Consider the following some very gentle suggestions, rather than hard and fast rules: The best writers have a distinctive voice that comes through in their writing, and I don’t want to suggest anything that would change the nature of that voice in your writing for this project. I would like to see all of us be as persuasive as we can to as wide a range of audience members as we can, and this means avoiding polemic and ranting (and if you’ve read my blog long enough, you know that I’ve done my share of both though I’ve started moving away from that). If our goal is “conversation,” then we must leave room for other voices. When public discourse relies upon vituperation, a large part of the audience just automatically tunes out. Start by attacking gay men and lesbians and you’ve already lost the die-hard liberals; use terms like “radical right” or “wingnut” and there go the conservatives. Your audience becomes smaller and smaller until you’re in the oft-mentioned “echo chamber,” talking only to people who already think like you. And what’s the point in that?
Political candidates have a vested interest in attacking their opponents, not in listening to them and perhaps being persuaded by them. Citizens, however, have a vested interest in being persuaded by the best ideas and proposals. I would argue that these interests are diametrically opposed to each other. I am more interested in creating an environment that fosters conversations among citizens about ideas of substance. I am not interested in creating an environment in which we argue about the candidates or (worse yet) repeat the talking points to each other that are handed down to us from the candidates’ campaign managers.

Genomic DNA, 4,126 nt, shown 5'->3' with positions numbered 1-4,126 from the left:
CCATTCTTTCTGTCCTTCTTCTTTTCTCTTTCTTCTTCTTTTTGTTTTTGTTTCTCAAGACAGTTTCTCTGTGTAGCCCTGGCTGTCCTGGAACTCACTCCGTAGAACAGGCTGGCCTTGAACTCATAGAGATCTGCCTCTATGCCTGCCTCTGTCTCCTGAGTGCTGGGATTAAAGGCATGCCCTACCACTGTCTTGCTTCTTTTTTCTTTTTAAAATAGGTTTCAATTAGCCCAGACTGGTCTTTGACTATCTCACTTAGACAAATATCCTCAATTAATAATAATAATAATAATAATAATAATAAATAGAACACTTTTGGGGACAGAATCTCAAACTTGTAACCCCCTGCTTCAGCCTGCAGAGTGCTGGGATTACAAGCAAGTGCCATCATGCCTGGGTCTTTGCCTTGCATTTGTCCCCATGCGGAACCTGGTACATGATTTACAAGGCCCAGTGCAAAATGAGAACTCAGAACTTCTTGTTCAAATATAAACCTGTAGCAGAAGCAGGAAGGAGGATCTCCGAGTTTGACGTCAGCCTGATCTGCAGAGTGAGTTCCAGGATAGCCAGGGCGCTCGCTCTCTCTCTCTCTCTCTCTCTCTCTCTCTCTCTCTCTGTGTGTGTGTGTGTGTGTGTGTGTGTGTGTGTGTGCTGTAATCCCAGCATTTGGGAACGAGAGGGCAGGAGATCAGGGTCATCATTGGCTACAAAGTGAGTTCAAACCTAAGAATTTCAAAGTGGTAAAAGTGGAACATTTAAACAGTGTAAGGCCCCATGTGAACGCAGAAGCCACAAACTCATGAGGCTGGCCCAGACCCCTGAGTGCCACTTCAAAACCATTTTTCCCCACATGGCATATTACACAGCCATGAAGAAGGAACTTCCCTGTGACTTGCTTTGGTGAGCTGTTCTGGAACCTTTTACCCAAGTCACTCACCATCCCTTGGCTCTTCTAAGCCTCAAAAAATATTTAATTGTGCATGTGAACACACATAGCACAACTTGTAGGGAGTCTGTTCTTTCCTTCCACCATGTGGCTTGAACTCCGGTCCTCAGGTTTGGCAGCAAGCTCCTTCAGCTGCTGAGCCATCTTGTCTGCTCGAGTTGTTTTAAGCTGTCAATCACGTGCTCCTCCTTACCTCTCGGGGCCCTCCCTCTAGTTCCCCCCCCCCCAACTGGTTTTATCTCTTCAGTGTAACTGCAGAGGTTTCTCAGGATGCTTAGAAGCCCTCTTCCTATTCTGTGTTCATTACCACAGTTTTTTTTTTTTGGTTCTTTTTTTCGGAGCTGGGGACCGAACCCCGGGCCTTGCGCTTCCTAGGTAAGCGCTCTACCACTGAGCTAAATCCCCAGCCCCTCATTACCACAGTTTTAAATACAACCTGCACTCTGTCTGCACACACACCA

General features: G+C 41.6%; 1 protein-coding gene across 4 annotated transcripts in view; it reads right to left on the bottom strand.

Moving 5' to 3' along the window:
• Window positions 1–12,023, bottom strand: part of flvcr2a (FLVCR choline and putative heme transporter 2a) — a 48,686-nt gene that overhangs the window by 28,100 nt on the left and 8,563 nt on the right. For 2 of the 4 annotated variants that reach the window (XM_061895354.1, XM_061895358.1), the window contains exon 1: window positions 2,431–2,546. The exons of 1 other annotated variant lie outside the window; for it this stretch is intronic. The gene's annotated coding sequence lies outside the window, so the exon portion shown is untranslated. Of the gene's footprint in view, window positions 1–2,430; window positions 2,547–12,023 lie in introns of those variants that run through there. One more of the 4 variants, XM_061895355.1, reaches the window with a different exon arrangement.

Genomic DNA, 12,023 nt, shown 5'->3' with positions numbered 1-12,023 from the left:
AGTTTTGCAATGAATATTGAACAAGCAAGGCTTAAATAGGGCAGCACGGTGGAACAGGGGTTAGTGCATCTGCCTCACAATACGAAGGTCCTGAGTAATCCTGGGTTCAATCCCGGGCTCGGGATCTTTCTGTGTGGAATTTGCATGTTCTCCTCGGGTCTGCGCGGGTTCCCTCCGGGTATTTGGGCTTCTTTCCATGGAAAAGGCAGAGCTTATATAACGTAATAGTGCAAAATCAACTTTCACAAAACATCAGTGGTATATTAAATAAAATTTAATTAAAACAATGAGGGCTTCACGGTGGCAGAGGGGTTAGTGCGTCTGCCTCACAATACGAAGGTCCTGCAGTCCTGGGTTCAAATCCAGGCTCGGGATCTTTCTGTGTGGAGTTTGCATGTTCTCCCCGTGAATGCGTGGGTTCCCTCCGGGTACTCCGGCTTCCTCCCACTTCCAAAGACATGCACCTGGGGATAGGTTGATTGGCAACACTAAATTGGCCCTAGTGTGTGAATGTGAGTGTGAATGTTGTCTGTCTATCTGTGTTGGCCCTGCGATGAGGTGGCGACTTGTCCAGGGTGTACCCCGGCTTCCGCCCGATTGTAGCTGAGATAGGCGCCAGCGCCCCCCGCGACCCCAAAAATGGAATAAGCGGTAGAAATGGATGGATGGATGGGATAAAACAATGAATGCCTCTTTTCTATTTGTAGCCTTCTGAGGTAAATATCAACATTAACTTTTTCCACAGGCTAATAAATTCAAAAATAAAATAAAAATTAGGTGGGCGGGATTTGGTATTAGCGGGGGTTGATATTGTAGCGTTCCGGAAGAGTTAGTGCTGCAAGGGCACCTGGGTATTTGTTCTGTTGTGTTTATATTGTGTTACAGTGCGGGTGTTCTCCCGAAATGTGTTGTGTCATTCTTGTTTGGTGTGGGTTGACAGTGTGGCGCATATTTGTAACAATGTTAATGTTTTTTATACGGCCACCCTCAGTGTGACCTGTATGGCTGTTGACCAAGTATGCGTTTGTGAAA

We are so divided in America right now that I believe it’s time we start to work on finding or establishing common ground. This is not about civility or “pinky-in-the-air” manners; it’s about getting as many people as possible to agree on something, at the very least to listen to each other. (You can see that my reading Deborah Tannen has influenced my thinking about this.)
Please keep these suggestions in mind as you write about whatever it is you write about. I will not reject anything that you send in to me. If a wide range of political positions is represented in a thoughtful way, then I will consider this project a success. I would, however, like you to avoid endorsing or atttacking particular candidates or parties, because I believe that is the quickest route to turning an exchange of ideas into a shouting match. People automatically respond to you in a particular way if they figure out you are for one side or the other. Discuss ideas instead, however, and I believe you have a greater chance at a rewarding conversation.
Please send me your entries via email as soon as possible, and I will post them to the blog day-by-day.
If you know other bloggers who might be interested in participating, please email them directly and forward them the above suggestions.
I also hope that you will be able to make it to some of the events taking place on 9/11.
Thanks again for your involvement in this project, and enjoy your weekend!
[Update] Visit the website: http://www.kcseptemberproject.org. [/Update]
On September 11, 2004, people from all over Kansas City will share and discuss their ideas about citizenship, democracy, and patriotism.
At the University of Missouri-Kansas City (call 816-235-2559 for more information).
Johnson County Public Libraries (call 913-495-7514 for more information).
The September Project is a collection of people, groups, and organizations working to create a day of engagement, a day of conversation, a day of democracy.
The September Project is for all people.
To learn more:
Contact George Williams at williamsgh[at]umkc[dot]edu
Then you should register to vote, no? And consider becoming someone who can register others to vote, too. Here in KC, the Election Board can make you a deputy registrar in one short training session, if you’re a registered voter in the KC part of Jackson County.
You can also help keep the hanky panky at bay by getting involved in the non-partisan Election Protection program.
Heidi filled me in on all this over lunch, yesterday.